Originally founded in the UK, the AllTrials Campaign — a varied group of patient advocates, medical associations, and academia — have brought their crusade for clinical trial transparency to the United States with the July 29, 2015 launch of its website, http://www.alltrials.net/news/usa-launch/.

They begin with the rather stunning but fully referenced assertion that some 50% of all clinical trials, involving hundreds of thousands of patients, have never reported results.1,2 While acknowledging that the situation has improved in recent years, they emphasize there is a veritable iceberg’s bottom of stats and studies that have never seen the light of day.

“We need the results of past trials, and urgently, because these are the trials that were done on the treatments that patients use and will probably continue to use for many years to come,” the group states on the website.

Setting up an advocacy effort in the U.S. was a must, says Trevor Butterworth, BA, MS, MPhil, one of the principals behind U.S. AllTrials and director of Sense About Science USA.

“The U.S. is the world leader in healthcare and medical research, so in order to be successful, the AllTrials campaign had to launch here,” he says. “The number of patients, patient groups, professional societies, and institutions is huge, and they have, collectively, an incredible capacity to actuate change. Much of the research on research integrity — or the lack of it — is being produced in the U.S., so there is considerable awareness within academia that a lack of data transparency is a critical issue, one that must be solved if we are to do scientific research properly.”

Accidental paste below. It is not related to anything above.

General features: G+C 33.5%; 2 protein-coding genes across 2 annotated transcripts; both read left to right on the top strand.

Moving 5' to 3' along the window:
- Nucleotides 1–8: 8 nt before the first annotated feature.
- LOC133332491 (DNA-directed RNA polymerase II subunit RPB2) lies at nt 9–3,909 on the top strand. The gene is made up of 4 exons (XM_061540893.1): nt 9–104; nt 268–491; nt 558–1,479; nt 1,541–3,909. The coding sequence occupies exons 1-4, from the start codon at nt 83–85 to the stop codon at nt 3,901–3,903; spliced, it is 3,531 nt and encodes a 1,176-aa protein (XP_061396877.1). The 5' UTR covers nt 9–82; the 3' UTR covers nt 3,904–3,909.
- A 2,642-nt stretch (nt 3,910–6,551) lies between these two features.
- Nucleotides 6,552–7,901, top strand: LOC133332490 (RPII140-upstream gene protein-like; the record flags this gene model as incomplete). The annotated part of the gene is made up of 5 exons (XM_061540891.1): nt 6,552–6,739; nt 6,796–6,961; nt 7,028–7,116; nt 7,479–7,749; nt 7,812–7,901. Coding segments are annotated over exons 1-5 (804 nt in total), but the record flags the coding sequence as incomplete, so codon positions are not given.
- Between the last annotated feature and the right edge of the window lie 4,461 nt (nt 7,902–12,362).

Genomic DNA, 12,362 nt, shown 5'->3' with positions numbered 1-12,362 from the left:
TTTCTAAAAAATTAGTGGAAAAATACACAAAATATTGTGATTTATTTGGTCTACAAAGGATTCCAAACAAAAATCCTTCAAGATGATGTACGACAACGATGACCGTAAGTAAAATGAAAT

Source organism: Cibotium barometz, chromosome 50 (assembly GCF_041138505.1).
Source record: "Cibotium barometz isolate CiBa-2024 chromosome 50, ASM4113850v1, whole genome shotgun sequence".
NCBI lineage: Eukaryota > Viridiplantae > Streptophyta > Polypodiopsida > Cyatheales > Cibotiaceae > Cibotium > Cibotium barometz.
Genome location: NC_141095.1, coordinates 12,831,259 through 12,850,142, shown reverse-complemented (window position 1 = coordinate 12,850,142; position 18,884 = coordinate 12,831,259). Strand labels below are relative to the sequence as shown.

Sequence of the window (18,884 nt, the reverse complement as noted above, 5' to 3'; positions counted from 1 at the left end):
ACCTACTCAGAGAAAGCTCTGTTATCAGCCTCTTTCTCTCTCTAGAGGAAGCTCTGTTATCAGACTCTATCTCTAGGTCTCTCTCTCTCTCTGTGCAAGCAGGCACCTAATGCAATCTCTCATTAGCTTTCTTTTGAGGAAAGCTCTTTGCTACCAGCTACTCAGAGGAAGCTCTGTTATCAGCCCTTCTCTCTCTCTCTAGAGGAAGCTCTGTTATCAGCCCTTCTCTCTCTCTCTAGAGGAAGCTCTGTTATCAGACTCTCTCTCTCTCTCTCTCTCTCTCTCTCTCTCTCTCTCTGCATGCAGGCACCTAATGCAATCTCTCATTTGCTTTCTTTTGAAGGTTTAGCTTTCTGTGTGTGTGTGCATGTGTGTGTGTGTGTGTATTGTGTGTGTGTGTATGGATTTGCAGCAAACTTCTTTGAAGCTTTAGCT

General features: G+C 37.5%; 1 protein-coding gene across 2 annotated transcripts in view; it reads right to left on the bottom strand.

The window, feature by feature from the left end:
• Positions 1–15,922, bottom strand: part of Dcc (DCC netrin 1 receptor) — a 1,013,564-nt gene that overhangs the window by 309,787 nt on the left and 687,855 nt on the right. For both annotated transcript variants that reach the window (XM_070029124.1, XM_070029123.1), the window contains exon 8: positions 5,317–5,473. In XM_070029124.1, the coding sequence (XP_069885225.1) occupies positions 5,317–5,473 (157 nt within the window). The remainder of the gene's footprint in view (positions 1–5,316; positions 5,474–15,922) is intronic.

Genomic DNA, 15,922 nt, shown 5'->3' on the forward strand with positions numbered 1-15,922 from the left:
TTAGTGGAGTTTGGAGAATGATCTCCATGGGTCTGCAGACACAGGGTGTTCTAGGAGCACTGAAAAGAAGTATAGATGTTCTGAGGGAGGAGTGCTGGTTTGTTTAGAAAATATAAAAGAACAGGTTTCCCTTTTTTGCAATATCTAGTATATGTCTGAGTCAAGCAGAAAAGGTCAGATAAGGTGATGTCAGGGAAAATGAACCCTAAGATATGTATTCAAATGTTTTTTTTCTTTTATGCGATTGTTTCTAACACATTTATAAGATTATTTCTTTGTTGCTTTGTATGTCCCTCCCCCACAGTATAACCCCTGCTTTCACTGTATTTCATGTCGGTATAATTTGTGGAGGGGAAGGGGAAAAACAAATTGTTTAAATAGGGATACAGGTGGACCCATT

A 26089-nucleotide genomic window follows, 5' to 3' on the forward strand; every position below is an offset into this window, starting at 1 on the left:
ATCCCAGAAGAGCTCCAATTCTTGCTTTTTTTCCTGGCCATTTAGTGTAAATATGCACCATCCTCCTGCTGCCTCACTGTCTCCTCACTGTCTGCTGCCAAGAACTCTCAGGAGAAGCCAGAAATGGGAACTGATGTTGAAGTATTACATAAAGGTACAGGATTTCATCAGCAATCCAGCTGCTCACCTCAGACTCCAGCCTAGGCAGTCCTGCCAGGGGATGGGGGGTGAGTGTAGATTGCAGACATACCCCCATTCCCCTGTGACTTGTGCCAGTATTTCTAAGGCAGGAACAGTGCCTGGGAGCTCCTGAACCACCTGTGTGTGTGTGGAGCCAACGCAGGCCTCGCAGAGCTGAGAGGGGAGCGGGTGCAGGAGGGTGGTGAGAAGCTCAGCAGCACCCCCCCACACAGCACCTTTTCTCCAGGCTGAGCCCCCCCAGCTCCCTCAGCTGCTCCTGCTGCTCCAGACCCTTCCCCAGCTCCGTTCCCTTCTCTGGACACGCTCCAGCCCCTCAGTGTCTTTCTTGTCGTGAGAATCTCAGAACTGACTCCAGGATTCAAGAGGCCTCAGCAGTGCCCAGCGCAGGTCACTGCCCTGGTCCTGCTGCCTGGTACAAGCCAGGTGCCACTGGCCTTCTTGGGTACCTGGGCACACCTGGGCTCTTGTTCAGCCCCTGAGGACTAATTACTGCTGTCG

Devil in details

Transparency sounds good, but the devil in the details will have to be resolved as issues arise, notes Susan L. Rose, PhD, executive director of the Office for the Protection of Human Subjects at the University of Southern California in Los Angeles. Rose is also a member of the IRB Advisor editorial advisory board.

“I think this is a great idea,” Rose says. “The implementation and operation of it raises questions like how and when is it going to happen? It’s the detail like likelihood of identifiability and meaningfulness of conclusions. The IRB issue would [primarily] be protecting the privacy of the subjects — whether or not their consent allowed this. So that would have to be done on a study level.”

Proprietary issues and the vulnerability of the research subjects could also become issues if previously unpublished clinical trial data are released, she notes. As a practical matter, IRBs do not have the resources or jurisdiction to do literature searches or other methods to track down previously undisclosed data.

“We rely on the principal investigator, sponsor, or the FDA submission to provide needed background information,” she says. “We work with what is provided and expect honesty.”

U.S. AllTrials is not seeking regulation or government mandates for clinical trial data disclosure, Butterworth says. Instead, the group has adopted a strategy of activism, historical inevitably, and coercion that urges the medical industry to get on board because this train is leaving the station. As evidence, some companies have broken ranks and released data, he says.